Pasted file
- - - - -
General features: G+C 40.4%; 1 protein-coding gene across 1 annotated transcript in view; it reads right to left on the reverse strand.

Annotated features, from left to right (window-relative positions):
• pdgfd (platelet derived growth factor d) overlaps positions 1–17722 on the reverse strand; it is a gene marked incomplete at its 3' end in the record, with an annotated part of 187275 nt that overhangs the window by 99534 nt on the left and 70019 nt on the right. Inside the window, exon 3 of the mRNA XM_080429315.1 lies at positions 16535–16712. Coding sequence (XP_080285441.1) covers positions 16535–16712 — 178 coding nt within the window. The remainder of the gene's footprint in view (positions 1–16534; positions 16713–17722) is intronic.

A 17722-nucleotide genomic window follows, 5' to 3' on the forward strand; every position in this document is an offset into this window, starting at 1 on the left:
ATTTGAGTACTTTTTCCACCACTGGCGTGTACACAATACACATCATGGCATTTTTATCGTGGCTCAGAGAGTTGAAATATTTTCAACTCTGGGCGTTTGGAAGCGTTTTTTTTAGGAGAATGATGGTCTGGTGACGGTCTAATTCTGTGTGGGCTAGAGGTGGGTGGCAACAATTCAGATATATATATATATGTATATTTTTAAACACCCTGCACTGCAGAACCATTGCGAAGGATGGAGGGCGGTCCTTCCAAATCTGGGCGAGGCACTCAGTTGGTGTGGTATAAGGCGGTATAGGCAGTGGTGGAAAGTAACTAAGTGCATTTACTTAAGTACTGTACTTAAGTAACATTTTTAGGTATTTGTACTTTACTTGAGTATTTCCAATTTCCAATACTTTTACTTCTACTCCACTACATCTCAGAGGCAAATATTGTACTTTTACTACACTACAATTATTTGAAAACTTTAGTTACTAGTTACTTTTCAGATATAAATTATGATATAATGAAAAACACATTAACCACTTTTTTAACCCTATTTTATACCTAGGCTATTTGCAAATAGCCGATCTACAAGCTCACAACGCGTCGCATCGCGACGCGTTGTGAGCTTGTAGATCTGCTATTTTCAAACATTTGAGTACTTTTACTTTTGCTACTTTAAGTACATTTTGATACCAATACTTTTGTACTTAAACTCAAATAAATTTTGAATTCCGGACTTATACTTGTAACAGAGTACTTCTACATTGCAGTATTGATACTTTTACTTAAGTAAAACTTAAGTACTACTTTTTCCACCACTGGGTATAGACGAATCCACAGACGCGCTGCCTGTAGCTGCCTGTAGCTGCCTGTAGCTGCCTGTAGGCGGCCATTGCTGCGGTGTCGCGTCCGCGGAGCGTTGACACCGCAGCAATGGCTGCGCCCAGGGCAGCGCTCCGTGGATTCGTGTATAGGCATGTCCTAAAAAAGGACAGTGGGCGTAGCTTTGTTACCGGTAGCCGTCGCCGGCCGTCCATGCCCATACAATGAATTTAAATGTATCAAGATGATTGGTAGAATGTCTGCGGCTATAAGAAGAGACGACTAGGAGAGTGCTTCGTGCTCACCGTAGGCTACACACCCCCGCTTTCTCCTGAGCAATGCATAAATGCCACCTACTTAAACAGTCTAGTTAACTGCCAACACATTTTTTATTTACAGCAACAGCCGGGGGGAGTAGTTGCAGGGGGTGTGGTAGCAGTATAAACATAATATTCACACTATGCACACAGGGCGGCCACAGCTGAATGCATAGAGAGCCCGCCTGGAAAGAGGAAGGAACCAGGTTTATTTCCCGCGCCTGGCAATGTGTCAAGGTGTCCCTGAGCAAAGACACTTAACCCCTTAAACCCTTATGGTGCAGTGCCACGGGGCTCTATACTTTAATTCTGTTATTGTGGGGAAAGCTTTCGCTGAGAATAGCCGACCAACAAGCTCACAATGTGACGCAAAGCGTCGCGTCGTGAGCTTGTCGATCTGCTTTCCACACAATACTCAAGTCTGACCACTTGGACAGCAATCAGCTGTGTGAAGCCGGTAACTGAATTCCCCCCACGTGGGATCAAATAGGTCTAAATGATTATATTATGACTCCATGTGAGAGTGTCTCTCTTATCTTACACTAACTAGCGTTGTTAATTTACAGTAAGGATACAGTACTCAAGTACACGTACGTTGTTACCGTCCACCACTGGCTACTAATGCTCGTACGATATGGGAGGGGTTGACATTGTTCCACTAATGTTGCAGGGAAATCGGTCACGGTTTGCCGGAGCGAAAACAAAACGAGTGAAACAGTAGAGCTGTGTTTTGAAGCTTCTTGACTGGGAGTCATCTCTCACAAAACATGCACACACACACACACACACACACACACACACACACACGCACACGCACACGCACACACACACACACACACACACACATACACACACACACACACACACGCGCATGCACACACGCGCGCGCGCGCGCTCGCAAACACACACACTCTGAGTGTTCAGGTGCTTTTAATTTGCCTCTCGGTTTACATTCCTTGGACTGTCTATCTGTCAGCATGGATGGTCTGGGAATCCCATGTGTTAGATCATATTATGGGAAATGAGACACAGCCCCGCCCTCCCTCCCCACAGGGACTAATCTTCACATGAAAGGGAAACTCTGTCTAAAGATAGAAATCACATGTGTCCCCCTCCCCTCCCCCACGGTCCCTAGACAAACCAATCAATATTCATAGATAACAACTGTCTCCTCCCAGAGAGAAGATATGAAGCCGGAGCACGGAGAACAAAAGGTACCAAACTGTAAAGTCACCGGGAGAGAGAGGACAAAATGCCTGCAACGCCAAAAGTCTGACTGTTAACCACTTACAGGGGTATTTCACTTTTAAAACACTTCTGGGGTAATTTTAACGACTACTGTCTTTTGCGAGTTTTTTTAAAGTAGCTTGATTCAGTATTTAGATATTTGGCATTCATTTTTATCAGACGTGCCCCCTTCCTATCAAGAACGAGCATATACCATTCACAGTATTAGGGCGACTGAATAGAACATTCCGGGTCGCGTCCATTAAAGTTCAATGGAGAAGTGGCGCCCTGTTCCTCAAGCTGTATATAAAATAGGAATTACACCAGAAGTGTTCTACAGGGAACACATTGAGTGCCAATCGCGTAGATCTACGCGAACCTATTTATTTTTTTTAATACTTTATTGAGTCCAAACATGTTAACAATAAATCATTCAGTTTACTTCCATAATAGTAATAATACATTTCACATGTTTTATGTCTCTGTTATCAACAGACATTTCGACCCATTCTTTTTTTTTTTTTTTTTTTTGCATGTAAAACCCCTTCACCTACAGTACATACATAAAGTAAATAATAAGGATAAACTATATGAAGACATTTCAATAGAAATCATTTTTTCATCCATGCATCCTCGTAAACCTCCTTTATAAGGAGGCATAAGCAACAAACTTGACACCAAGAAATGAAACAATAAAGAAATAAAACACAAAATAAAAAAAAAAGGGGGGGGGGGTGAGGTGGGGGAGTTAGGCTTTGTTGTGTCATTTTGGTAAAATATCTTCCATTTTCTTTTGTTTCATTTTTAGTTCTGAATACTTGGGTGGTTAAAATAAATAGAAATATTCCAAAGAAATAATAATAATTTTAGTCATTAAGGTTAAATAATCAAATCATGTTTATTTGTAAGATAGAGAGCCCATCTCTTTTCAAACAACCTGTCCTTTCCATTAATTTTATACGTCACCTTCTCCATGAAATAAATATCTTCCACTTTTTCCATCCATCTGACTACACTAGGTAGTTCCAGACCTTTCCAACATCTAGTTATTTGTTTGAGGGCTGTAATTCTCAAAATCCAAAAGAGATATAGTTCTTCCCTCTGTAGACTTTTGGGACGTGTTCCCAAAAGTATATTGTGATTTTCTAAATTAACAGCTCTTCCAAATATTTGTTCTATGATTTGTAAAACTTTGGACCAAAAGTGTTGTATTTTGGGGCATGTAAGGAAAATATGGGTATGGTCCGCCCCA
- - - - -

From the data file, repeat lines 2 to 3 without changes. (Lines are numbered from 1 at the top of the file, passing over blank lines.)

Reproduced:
Annotated features, from left to right (window-relative positions):
• pdgfd (platelet derived growth factor d) overlaps positions 1–17722 on the reverse strand; it is a gene marked incomplete at its 3' end in the record, with an annotated part of 187275 nt that overhangs the window by 99534 nt on the left and 70019 nt on the right. Inside the window, exon 3 of the mRNA XM_080429315.1 lies at positions 16535–16712. Coding sequence (XP_080285441.1) covers positions 16535–16712 — 178 coding nt within the window. The remainder of the gene's footprint in view (positions 1–16534; positions 16713–17722) is intronic.